“Despite strong levels of vaccination among older people, Covid killed them at vastly higher rates during this year’s Omicron wave than it did last year, preying on long delays since their last shots and the variant’s ability to skirt immune defenses.” So wrote Benjamin Mueller and Eleanor Lutz in a New York Times front page story earlier in the week.
The Times has always provided lots of sober truths about the virus inside articles with frequently alarmist titles. As the author of When Politicians Panicked, an economic critique of the horrid lockdowns inspired by the virus, it’s very easy to say that without the extensive coverage of the Times, my book would have been much less informative, and yes, confident. Regarding confidence, if you really wanted to know just how wrongheaded the lockdowns were, the best way to know was to read the newspaper that supported them. The reporting was unwittingly balanced, particularly for those willing to take the time to read deeply into the articles. And from the earliest of days, the Times regularly reported that in a lethal sense, the virus had a very strong association with very sick, very old people. Not much has changed, it seems. The title of the report from Mueller and Lutz was “Older Americans Died At High Rate In Omicron Wave.”
About what’s been written so far, none of it should be construed as something meant to minimize older people, or their worth. As someone with parents aged 78 and 80, anything that threatens them is a worry. At the same time, what was written in the first two paragraphs was typed out in order to make a point about the meaning of words.
In particular, this write-up aims to critique how the last twenty-seven months have been defined. Politicians, authorities, experts, and individuals from both sides of the ideological spectrum have routinely happened on pandemic in their description of times that we’re in, or have been in (one can hope). The description read and reads as overkill.
To see why, consider the Merriam-Webster dictionary definition of pandemic. It’s described as something “occurring over a wide geographic area (such as multiple countries or continents) and typically affecting a significant proportion of the population.” Okay, let’s stop right there.
No doubt the virus spread globally, but the part about it “affecting a significant portion of the population” in no way rang true. It didn’t, and readers willing to be honest know why.
To see why, please think about what you did during the lockdowns. Without knowing the infinite individual decisions made, it’s not unreasonable to point out that a large swath of the U.S. population in particular watched movies. That’s an easy assumption to make since the shares of Netflix soared. Memory says that one of the more unexpectedly popular hits of the lockdown period was Tiger King.
When the locked down weren’t watching movies and binge-watching TV shows, it seems they were doing a lot of cooking. Visits to grocery stores vivified this truth. Baking products were in particular popular among those enduring what all too many referred and refer to as a pandemic.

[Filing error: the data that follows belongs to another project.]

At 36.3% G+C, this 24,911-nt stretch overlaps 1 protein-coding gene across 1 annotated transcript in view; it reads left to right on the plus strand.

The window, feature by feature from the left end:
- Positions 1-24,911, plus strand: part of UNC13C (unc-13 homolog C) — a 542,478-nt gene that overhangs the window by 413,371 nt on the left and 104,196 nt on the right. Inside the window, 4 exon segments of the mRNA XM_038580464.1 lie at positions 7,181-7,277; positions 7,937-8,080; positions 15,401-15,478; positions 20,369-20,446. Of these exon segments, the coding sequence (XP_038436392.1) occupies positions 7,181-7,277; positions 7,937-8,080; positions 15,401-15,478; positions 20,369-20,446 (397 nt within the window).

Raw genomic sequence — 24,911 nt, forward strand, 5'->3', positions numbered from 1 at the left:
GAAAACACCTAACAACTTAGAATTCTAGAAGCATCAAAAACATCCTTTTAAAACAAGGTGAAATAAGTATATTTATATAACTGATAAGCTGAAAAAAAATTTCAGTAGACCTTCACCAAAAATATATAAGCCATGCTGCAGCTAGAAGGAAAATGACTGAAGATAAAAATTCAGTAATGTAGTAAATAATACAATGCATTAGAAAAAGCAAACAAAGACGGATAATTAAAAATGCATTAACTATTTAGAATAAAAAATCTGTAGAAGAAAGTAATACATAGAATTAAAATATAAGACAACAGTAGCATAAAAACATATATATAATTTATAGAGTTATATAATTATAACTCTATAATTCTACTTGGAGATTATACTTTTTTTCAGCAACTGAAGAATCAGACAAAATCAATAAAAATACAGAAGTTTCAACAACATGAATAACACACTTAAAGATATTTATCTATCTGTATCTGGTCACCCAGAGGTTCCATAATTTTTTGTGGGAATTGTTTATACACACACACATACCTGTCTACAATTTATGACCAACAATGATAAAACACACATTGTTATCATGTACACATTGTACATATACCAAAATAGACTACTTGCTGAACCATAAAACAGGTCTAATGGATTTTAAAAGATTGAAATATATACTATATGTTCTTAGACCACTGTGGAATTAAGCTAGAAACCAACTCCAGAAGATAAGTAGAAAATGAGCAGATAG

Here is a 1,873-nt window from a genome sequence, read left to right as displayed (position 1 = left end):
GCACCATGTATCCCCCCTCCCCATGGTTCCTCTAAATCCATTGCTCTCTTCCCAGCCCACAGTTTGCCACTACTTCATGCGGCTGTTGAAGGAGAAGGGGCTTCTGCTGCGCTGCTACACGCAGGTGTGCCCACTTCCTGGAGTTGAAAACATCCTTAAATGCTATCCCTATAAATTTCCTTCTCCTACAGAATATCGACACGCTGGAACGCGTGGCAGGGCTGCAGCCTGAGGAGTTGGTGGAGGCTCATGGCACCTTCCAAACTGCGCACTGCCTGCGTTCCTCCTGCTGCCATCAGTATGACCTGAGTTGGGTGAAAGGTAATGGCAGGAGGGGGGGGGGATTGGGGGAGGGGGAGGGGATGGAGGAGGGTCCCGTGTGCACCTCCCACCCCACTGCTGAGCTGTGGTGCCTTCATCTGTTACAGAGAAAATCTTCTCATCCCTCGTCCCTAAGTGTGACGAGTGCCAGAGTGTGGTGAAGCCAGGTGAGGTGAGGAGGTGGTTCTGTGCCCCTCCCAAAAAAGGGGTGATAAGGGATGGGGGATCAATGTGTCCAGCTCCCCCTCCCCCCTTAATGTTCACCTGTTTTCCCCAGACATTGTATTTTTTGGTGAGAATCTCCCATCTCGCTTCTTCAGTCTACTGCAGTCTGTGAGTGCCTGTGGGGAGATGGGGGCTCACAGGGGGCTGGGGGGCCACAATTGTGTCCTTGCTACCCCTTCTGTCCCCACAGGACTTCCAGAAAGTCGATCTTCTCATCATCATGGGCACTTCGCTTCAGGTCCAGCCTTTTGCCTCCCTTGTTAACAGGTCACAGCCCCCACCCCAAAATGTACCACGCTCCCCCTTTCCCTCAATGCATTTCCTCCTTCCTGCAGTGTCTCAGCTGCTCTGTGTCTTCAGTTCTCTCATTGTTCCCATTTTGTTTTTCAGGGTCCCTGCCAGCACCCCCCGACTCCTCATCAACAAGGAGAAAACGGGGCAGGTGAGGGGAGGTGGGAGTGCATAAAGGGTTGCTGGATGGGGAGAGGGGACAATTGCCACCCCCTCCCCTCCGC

Of course, the shut-ins couldn’t be expected to cook every meal. And they didn’t, it seems. Uber Eats, GrubHub, Postmates and various other food-delivery services prospered during the lockdowns. Apparently there were enough in the way of “subhumans” willing to deliver to the worried “at” their places of residence. “At” is placed in quotes simply because the various delivery services provided space for the worried to type out strict instructions about how the meals were to be delivered. No doubt some remember “drop the bag at the doorstep,” “no knocking on the door,” “don’t ring the doorbell” lest the working-class germs of the delivery persons remain.
It all raises a question about what people did to maintain their figures amid all the binge-watching, eating, and advertising of their doings on social media. The answer to the sedentary choices those locked down made seemed to be Peloton. Since public gyms meant to enhance our health and wellness were supposedly no longer safe to enter, Americans brought the gym home to them like seemingly everything else. Peloton sales surged during the pandemic! Call it the fitness face of the “pandemic.” Just don’t call it a pandemic.
A virus that allegedly affected “a significant portion” of the global population spread amid surging share prices for businesses that enabled lots of television watching, eating, and exercise; among other things? There’s something wrong with this picture. If the pandemic had truly been a pandemic, frivolous activities wouldn’t have defined the time spent shut in. How could they have? People would have been terrified, as opposed to watching reruns of Friends.
On the other hand, hundreds of millions were affected by the virus; albeit not due to its lethality. The simple truth is that when the world’s well-to-do take a break from reality amid intense panicking by politicians, those with the least suffer mightily. The New York Times had a front page story in the summer of 2020 about how 285 million human beings around the world were rapidly headed toward starvation as a consequence of lockdowns that rendered jobless so many of the world’s most vulnerable. This was a panic, not a pandemic. An exponentially greater portion of the global population was battered by the response to the virus, not the virus itself.
Confucius once observed that “When words lose their meaning, people lose their freedom.” Pandemic was redefined in 2020, and Confucius was proven prescient.